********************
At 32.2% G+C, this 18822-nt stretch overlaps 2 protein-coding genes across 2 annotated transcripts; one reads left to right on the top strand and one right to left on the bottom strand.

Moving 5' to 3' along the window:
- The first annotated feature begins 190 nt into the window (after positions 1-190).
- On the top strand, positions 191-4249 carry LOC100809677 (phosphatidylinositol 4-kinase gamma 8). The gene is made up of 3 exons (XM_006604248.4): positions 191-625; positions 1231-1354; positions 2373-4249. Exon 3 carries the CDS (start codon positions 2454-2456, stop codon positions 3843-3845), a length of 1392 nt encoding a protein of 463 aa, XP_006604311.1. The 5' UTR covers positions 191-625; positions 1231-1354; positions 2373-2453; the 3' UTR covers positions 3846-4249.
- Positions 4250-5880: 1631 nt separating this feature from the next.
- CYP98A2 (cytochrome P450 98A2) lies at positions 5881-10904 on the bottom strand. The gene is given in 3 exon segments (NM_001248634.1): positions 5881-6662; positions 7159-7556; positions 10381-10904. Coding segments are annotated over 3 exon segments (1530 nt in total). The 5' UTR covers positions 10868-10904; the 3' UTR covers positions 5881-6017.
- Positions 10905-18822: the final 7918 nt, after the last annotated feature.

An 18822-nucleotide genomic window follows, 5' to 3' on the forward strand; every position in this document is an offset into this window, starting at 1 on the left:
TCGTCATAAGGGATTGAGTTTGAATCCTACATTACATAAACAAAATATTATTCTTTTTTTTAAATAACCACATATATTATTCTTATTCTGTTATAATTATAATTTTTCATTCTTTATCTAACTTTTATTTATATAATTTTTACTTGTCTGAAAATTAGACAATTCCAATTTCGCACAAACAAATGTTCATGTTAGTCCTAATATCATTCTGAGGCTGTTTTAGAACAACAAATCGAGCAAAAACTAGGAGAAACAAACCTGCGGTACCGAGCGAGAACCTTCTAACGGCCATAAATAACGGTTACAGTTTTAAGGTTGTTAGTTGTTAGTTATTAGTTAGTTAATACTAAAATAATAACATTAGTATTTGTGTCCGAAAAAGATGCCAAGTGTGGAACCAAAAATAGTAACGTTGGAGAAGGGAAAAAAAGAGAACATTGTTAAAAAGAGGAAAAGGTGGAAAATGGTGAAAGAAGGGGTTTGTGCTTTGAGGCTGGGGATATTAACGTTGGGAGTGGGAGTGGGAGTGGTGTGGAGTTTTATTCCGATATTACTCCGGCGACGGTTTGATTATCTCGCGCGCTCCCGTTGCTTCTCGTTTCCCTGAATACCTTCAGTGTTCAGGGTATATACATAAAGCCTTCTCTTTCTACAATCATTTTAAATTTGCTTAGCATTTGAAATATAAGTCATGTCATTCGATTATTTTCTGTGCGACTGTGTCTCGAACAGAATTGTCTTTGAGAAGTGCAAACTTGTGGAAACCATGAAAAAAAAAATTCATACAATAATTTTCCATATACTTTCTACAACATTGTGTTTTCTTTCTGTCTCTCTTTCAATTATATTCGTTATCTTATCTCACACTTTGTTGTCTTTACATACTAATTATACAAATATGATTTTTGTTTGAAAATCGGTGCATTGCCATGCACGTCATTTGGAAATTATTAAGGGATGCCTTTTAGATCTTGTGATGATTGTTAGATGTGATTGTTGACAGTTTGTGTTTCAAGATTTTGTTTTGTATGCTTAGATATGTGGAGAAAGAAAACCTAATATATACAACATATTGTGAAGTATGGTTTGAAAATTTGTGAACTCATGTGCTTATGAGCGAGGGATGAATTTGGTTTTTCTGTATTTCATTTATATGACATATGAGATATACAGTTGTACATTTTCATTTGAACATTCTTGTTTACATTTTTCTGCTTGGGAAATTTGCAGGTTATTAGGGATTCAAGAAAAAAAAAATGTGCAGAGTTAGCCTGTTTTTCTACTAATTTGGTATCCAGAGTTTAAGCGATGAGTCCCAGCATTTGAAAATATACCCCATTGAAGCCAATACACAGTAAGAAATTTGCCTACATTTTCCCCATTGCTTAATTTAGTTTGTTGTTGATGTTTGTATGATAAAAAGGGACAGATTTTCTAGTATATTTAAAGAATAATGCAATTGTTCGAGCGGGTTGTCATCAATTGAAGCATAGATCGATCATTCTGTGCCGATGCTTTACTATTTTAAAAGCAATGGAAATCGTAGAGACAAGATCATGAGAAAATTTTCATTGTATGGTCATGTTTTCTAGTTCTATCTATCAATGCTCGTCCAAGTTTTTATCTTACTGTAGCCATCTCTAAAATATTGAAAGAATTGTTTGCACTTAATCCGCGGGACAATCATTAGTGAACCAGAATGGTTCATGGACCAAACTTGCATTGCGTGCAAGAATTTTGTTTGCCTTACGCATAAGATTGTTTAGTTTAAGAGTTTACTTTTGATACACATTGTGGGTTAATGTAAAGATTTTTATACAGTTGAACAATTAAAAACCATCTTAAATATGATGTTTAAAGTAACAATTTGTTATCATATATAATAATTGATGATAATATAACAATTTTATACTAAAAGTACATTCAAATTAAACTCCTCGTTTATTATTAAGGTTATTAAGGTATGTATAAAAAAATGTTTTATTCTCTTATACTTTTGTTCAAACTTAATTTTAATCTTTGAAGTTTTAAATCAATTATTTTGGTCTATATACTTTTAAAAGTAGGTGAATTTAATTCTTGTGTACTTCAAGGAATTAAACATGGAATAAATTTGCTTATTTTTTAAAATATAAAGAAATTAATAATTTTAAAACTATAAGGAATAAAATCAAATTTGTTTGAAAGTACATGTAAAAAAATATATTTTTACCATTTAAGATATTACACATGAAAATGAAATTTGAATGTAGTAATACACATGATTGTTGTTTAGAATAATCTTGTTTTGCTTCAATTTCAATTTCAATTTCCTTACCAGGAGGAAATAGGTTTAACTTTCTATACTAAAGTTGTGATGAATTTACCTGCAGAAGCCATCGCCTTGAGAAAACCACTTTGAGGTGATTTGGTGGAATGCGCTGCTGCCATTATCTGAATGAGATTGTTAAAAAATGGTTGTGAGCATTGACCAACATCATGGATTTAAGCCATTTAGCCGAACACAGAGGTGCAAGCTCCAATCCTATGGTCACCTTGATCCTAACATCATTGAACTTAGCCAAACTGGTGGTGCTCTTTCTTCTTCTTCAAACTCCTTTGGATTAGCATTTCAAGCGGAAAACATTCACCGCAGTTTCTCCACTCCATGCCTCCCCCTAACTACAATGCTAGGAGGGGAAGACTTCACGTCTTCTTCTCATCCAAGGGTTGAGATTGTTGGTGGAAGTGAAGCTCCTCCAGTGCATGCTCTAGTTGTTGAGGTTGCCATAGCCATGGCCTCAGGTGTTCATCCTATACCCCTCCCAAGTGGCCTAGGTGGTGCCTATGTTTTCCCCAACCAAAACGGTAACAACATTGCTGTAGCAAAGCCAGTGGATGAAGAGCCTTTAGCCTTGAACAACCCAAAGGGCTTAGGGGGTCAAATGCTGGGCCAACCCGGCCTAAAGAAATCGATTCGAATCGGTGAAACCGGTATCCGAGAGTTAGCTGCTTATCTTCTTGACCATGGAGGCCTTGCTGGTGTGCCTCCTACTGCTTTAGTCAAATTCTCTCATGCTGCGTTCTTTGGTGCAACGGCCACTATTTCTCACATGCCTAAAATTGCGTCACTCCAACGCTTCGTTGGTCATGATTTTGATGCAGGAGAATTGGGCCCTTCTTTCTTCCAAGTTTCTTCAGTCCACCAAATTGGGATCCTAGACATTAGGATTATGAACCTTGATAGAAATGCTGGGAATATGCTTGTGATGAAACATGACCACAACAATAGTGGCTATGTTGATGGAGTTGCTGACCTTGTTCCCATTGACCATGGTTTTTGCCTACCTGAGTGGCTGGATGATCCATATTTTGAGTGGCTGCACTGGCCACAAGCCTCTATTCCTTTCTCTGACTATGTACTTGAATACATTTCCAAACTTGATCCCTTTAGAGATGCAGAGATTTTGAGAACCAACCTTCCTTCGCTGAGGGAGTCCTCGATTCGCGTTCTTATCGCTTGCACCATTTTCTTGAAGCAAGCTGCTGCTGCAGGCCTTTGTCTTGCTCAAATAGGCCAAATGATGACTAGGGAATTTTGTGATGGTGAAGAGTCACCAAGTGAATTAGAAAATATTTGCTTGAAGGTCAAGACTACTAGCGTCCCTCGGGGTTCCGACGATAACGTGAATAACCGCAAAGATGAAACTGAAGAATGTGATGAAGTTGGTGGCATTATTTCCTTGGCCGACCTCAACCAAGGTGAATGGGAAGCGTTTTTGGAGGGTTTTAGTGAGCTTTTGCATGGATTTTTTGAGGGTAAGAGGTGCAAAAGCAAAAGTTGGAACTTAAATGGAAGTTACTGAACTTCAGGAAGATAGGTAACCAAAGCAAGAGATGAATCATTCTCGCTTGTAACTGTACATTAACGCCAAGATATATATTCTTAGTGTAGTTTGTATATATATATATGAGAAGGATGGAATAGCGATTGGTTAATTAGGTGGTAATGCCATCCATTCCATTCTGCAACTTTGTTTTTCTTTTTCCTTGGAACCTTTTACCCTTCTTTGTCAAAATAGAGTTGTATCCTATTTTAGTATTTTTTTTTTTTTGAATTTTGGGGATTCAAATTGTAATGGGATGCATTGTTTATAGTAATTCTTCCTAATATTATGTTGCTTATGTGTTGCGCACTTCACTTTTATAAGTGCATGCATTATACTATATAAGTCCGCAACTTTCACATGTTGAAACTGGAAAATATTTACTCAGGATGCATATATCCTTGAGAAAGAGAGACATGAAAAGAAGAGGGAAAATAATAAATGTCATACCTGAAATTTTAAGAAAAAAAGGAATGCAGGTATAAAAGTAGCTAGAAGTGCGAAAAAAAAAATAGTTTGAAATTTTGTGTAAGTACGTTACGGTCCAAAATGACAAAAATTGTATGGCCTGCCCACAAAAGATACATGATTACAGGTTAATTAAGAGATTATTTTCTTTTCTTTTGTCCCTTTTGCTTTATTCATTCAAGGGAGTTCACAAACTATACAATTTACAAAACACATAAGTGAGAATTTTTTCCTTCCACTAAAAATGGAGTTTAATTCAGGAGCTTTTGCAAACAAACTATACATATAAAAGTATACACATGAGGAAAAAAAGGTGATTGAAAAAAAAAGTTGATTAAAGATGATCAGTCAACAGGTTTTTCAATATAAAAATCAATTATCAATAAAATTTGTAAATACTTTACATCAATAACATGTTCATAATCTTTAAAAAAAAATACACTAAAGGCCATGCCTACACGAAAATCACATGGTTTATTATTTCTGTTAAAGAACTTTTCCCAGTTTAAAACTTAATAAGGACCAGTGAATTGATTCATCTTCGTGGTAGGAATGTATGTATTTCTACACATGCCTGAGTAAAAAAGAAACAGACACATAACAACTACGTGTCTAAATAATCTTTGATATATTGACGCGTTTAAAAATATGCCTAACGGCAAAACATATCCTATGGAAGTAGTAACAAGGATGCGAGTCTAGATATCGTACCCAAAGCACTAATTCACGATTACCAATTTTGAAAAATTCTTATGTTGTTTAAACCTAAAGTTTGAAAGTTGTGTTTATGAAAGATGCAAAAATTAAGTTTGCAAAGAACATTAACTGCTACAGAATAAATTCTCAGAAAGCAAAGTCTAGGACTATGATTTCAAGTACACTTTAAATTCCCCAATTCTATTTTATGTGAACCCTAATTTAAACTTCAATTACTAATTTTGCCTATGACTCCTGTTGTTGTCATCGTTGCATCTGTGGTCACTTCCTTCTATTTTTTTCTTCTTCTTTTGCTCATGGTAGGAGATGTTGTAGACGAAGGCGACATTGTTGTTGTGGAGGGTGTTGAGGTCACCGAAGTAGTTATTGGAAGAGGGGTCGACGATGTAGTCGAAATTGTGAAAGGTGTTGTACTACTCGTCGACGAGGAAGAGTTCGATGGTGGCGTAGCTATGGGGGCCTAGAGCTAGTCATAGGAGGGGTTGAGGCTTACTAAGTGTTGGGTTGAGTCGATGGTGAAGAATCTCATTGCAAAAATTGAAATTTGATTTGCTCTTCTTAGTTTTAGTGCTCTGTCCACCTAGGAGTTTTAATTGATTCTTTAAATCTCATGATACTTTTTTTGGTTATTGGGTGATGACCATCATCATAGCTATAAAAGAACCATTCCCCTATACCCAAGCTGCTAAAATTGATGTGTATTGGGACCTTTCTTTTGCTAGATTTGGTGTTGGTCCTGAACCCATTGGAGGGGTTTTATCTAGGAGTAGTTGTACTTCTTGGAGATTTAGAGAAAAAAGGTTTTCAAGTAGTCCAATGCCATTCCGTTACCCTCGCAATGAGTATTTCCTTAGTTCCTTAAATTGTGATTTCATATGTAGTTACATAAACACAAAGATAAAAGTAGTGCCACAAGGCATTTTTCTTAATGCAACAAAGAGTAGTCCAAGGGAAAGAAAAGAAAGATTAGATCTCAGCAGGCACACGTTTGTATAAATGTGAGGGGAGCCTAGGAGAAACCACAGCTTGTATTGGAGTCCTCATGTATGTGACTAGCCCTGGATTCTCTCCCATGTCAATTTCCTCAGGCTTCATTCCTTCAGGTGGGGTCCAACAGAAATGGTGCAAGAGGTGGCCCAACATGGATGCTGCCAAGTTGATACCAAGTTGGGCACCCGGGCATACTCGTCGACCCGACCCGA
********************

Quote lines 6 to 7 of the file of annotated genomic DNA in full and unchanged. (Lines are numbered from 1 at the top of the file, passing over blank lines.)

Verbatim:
- CYP98A2 (cytochrome P450 98A2) lies at positions 5881-10904 on the bottom strand. The gene is given in 3 exon segments (NM_001248634.1): positions 5881-6662; positions 7159-7556; positions 10381-10904. Coding segments are annotated over 3 exon segments (1530 nt in total). The 5' UTR covers positions 10868-10904; the 3' UTR covers positions 5881-6017.
- Positions 10905-18822: the final 7918 nt, after the last annotated feature.